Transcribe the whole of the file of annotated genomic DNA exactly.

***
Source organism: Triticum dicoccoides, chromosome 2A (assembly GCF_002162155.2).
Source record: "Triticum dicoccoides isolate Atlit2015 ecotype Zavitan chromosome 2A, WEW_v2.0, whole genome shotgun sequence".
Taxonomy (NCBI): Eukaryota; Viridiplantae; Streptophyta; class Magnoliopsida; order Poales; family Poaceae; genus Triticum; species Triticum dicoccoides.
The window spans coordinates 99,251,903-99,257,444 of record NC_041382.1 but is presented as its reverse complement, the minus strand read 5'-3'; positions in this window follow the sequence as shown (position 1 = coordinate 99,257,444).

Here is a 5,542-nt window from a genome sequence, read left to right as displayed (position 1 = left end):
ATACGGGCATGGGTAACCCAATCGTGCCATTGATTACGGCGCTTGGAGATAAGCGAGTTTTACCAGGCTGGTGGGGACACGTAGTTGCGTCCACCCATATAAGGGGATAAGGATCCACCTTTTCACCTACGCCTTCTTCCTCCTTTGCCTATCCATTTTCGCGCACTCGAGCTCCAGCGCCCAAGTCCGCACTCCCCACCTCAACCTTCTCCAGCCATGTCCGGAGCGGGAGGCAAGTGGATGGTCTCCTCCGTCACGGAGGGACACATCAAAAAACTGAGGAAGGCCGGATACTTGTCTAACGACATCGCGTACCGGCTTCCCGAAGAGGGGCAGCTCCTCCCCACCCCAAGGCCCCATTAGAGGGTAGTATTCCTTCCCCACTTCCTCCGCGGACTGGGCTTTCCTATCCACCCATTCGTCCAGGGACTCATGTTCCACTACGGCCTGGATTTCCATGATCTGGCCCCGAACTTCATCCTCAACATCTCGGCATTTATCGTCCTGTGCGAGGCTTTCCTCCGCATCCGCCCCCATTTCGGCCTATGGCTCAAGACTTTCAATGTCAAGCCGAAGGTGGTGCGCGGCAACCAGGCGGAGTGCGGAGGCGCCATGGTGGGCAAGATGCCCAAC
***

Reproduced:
Source organism: Triticum dicoccoides, chromosome 2A (assembly GCF_002162155.2).
Source record: "Triticum dicoccoides isolate Atlit2015 ecotype Zavitan chromosome 2A, WEW_v2.0, whole genome shotgun sequence".
Taxonomy (NCBI): Eukaryota; Viridiplantae; Streptophyta; class Magnoliopsida; order Poales; family Poaceae; genus Triticum; species Triticum dicoccoides.
The window spans coordinates 99,251,903-99,257,444 of record NC_041382.1 but is presented as its reverse complement, the minus strand read 5'-3'; positions in this window follow the sequence as shown (position 1 = coordinate 99,257,444).

Here is a 5,542-nt window from a genome sequence, read left to right as displayed (position 1 = left end):
ATACGGGCATGGGTAACCCAATCGTGCCATTGATTACGGCGCTTGGAGATAAGCGAGTTTTACCAGGCTGGTGGGGACACGTAGTTGCGTCCACCCATATAAGGGGATAAGGATCCACCTTTTCACCTACGCCTTCTTCCTCCTTTGCCTATCCATTTTCGCGCACTCGAGCTCCAGCGCCCAAGTCCGCACTCCCCACCTCAACCTTCTCCAGCCATGTCCGGAGCGGGAGGCAAGTGGATGGTCTCCTCCGTCACGGAGGGACACATCAAAAAACTGAGGAAGGCCGGATACTTGTCTAACGACATCGCGTACCGGCTTCCCGAAGAGGGGCAGCTCCTCCCCACCCCAAGGCCCCATTAGAGGGTAGTATTCCTTCCCCACTTCCTCCGCGGACTGGGCTTTCCTATCCACCCATTCGTCCAGGGACTCATGTTCCACTACGGCCTGGATTTCCATGATCTGGCCCCGAACTTCATCCTCAACATCTCGGCATTTATCGTCCTGTGCGAGGCTTTCCTCCGCATCCGCCCCCATTTCGGCCTATGGCTCAAGACTTTCAATGTCAAGCCGAAGGTGGTGCGCGGCAACCAGGCGGAGTGCGGAGGCGCCATGGTGGGCAAGATGCCCAAC